Intraoperative Neurophysiological Monitoring (IONM) is a critical service that enhances safety and outcomes in surgeries that pose a risk to the nervous system. By monitoring the neurological function of a patient in real-time, IONM helps surgeons avoid potential damage during operations, leading to better post-operative results. This technology is pivotal in surgeries involving the brain, spine, and nerves.

IONM employs various technologies such as EEG, EMG, and SSEP to monitor different aspects of the nervous system during surgery. Our skilled technicians are present in the operating room, providing immediate feedback to the surgical team. This collaboration ensures any signs of distress are addressed instantly, safeguarding the patient’s neurological health.


An EEG, or electroencephalogram, is a diagnostic test that records the electrical activity of the brain using small, flat metal discs called electrodes attached to the scalp. It’s commonly used to diagnose and monitor disorders related to electrical activity in the brain, such as epilepsy, sleep disorders, and brain tumors. EEGs are also useful in assessing brain activity after a head injury or before heart or liver transplants. Patients undergoing an EEG can expect a non-invasive, painless procedure typically lasting about one hour. You may be asked to perform specific tasks during the test, like breathing deeply or looking at a flashing light, to provoke brain responses.


Electromyography, or EMG, measures the electrical activity of muscles at rest and during contraction. It’s used primarily to diagnose conditions affecting muscles and nerves, including muscular dystrophy, motor neuron diseases, or peripheral neuropathies. An EMG can also help in diagnosing nerve dysfunction or compression, such as carpal tunnel syndrome. During an EMG, patients can expect slight discomfort, as it involves inserting a needle electrode directly into the muscle tissue to record electrical activity. The test duration varies depending on the number of muscles being tested.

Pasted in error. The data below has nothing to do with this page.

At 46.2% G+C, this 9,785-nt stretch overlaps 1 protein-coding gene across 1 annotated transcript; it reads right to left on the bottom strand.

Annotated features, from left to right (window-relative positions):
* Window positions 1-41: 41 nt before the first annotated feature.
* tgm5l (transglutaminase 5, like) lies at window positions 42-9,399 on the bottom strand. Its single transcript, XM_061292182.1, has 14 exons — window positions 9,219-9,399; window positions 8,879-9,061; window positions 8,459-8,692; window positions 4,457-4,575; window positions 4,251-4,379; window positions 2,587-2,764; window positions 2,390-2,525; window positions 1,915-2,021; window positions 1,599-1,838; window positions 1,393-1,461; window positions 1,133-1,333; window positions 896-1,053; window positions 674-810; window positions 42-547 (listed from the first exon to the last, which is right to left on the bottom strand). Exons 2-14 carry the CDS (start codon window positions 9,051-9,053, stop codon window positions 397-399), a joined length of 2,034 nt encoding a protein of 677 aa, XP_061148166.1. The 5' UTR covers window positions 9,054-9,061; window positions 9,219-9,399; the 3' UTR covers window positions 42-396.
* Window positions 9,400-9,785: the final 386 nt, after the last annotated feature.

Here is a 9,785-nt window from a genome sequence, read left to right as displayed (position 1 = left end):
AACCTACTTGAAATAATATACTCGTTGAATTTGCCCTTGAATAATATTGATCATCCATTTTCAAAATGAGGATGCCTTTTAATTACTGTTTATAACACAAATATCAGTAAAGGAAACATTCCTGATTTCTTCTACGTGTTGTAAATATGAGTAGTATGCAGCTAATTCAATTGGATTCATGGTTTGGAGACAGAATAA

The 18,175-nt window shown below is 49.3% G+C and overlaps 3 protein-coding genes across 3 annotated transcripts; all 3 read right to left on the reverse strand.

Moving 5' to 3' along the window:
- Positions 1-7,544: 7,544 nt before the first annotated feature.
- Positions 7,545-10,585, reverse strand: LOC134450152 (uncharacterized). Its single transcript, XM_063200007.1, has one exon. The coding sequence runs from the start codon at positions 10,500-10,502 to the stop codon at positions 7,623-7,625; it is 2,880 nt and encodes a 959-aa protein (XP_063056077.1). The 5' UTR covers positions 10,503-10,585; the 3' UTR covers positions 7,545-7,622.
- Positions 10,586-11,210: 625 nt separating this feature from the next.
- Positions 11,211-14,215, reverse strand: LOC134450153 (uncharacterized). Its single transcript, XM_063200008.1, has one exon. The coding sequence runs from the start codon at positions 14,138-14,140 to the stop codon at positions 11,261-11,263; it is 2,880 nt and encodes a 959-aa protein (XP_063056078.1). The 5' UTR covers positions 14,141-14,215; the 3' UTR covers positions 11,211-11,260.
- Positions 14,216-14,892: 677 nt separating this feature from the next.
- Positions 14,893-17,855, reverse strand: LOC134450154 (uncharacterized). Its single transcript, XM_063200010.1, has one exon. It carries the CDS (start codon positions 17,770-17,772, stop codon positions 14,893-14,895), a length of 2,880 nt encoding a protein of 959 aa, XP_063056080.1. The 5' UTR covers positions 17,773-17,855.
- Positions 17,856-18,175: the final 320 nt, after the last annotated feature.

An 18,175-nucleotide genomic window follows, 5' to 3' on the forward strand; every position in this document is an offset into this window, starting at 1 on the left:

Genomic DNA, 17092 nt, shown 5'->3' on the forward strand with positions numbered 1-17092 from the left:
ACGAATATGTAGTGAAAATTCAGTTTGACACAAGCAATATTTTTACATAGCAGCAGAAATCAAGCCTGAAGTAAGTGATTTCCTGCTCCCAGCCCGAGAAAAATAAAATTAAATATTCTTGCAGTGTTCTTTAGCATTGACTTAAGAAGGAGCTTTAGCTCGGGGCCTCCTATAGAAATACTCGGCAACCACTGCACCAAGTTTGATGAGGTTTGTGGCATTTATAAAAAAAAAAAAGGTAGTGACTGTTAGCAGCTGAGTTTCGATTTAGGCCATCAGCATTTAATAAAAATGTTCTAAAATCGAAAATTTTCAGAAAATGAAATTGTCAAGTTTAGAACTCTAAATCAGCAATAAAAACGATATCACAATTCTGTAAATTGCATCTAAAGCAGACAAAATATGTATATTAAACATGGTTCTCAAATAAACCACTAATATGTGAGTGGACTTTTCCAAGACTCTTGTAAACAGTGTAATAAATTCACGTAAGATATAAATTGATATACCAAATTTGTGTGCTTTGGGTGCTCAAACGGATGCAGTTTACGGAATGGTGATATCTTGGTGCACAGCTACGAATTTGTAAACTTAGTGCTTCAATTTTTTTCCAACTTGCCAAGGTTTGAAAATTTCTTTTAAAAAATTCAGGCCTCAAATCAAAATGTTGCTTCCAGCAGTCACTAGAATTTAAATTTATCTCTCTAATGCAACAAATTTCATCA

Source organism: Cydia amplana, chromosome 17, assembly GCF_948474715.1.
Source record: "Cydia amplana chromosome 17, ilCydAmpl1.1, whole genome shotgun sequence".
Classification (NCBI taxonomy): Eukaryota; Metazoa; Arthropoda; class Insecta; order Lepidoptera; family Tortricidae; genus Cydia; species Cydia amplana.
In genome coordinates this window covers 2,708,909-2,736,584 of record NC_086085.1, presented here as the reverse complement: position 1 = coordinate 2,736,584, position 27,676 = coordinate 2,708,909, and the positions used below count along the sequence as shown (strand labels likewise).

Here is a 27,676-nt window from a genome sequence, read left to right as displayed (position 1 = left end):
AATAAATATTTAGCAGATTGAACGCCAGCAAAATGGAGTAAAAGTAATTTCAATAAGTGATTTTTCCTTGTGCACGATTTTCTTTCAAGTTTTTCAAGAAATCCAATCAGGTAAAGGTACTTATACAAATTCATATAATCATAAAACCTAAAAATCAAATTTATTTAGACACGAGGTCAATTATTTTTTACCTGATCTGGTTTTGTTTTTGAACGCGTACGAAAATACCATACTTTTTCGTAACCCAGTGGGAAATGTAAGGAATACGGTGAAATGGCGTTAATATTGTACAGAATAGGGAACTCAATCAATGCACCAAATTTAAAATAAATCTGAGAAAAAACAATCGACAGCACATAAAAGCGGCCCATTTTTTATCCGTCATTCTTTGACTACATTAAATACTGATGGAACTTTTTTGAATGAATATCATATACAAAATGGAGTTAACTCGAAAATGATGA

Somatosensory Evoked Potentials (SSEP) are tests that measure the electrical activity of the brain in response to stimulation of sensory pathways (nerves). SSEPs are useful in assessing the functional integrity of these pathways in conditions like multiple sclerosis, spinal cord injuries, or during surgeries that pose risks to spinal cord or peripheral nerves. During an SSEP test, patients can expect a non-invasive procedure where small electrodes are placed on the scalp and over other areas of the body. Stimulating pulses are then sent to nerves, typically in the arms or legs, and responses are recorded. The test can last several hours, depending on the complexity of the stimulation.


The Brainstem Auditory Evoked Response (BAER) test is a diagnostic tool that assesses how the brain processes sound. It’s used primarily to diagnose hearing loss and neurological disorders affecting the auditory pathways, such as acoustic neuromas or multiple sclerosis. During a BAER test, patients are exposed to clicks or other auditory stimuli through headphones, while electrodes measure the brain’s response to these sounds. The procedure is non-invasive, painless, and relatively quick, usually completed within an hour. It is particularly useful in testing hearing in newborns and young children who cannot respond to conventional hearing tests.

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